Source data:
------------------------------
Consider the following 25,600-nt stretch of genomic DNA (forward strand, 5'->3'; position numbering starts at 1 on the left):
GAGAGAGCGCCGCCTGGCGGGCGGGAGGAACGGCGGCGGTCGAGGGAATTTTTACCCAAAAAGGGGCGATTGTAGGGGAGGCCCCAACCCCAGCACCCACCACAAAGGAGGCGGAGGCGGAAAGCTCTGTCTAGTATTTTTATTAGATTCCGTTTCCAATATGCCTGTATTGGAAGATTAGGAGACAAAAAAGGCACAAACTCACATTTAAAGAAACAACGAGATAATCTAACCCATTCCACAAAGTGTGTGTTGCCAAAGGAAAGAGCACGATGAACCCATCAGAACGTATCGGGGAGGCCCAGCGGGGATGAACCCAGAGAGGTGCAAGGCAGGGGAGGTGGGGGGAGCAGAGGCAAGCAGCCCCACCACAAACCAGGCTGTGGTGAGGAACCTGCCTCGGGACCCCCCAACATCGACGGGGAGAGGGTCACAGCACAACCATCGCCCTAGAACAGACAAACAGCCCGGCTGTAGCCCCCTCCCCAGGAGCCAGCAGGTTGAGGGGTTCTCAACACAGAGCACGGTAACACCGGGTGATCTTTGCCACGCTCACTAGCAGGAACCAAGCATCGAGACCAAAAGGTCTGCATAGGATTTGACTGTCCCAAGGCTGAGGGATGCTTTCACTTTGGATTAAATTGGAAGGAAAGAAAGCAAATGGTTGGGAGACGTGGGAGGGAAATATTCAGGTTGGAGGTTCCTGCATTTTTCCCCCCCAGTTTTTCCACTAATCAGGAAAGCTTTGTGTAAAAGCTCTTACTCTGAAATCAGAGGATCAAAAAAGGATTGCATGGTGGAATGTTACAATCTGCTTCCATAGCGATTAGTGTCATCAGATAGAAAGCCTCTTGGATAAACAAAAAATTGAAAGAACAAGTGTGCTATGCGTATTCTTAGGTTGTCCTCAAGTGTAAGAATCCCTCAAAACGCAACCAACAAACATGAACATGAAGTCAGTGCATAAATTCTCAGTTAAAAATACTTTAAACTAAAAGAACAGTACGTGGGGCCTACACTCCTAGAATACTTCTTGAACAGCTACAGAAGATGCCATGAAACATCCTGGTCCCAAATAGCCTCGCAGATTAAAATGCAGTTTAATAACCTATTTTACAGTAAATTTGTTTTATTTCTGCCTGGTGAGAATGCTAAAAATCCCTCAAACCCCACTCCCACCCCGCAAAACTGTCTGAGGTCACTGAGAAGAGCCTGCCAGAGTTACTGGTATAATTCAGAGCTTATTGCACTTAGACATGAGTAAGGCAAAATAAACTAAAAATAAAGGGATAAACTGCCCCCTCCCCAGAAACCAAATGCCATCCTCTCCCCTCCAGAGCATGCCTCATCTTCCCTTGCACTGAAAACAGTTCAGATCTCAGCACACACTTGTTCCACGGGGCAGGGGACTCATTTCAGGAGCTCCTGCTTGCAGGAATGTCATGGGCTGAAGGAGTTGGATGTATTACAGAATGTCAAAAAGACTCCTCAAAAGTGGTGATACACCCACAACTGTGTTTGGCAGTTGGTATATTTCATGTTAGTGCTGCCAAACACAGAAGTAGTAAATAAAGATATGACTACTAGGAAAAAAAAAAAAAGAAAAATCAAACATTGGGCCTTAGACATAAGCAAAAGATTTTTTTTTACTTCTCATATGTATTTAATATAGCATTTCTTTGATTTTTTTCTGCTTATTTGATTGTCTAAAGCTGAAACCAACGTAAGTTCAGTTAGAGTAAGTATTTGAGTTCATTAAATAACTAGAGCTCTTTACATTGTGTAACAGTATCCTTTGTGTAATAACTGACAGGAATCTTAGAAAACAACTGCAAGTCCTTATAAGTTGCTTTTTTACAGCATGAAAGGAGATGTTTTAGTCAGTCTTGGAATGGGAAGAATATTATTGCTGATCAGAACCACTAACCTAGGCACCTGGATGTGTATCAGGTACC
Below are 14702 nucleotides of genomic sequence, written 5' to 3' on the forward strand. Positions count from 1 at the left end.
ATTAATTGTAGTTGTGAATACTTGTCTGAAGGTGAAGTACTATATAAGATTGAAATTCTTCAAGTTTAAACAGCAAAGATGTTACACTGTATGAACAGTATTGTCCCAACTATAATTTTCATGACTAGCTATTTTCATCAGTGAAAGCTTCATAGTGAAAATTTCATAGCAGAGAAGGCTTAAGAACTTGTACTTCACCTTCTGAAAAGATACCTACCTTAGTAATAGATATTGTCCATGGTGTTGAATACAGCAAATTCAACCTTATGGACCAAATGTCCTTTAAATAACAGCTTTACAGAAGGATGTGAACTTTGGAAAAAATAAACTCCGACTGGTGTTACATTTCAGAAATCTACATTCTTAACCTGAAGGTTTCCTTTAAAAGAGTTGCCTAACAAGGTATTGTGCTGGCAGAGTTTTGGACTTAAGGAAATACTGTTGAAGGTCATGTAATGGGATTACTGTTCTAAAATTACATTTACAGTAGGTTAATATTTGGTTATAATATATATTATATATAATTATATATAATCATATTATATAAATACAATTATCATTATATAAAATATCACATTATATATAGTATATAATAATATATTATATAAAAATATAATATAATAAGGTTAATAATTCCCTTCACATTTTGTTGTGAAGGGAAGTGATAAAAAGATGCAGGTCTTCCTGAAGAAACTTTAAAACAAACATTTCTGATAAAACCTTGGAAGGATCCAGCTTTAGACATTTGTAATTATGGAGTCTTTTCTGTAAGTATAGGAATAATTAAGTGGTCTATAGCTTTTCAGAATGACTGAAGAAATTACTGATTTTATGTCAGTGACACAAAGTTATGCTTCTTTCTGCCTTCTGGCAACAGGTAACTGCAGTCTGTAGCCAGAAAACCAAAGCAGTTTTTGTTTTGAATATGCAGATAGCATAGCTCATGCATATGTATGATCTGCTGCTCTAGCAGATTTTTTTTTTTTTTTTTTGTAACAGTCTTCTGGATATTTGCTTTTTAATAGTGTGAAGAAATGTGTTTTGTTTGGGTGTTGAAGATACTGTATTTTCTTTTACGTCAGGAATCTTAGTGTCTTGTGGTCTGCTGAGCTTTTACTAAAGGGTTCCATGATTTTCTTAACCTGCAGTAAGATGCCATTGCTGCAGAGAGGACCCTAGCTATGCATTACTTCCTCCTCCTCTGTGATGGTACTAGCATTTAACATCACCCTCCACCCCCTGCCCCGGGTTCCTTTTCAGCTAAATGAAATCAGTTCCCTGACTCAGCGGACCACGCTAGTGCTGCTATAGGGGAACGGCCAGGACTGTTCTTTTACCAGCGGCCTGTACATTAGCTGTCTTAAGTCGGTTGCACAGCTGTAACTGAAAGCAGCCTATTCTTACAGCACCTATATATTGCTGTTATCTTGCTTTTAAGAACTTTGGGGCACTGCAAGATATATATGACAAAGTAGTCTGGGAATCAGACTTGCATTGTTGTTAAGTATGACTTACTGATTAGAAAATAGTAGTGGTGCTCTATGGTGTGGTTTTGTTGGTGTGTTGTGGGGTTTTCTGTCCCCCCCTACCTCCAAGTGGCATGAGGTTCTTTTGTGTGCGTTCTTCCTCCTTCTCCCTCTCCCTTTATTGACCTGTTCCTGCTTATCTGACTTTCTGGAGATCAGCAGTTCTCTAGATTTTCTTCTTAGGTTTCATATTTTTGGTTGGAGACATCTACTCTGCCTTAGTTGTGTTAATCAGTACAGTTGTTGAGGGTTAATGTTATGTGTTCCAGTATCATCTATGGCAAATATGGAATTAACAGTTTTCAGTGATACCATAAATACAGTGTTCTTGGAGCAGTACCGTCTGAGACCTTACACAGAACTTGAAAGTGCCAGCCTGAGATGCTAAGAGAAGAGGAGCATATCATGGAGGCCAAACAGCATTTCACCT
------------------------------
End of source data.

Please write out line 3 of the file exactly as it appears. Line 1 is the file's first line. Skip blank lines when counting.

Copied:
Below are 14702 nucleotides of genomic sequence, written 5' to 3' on the forward strand. Positions count from 1 at the left end.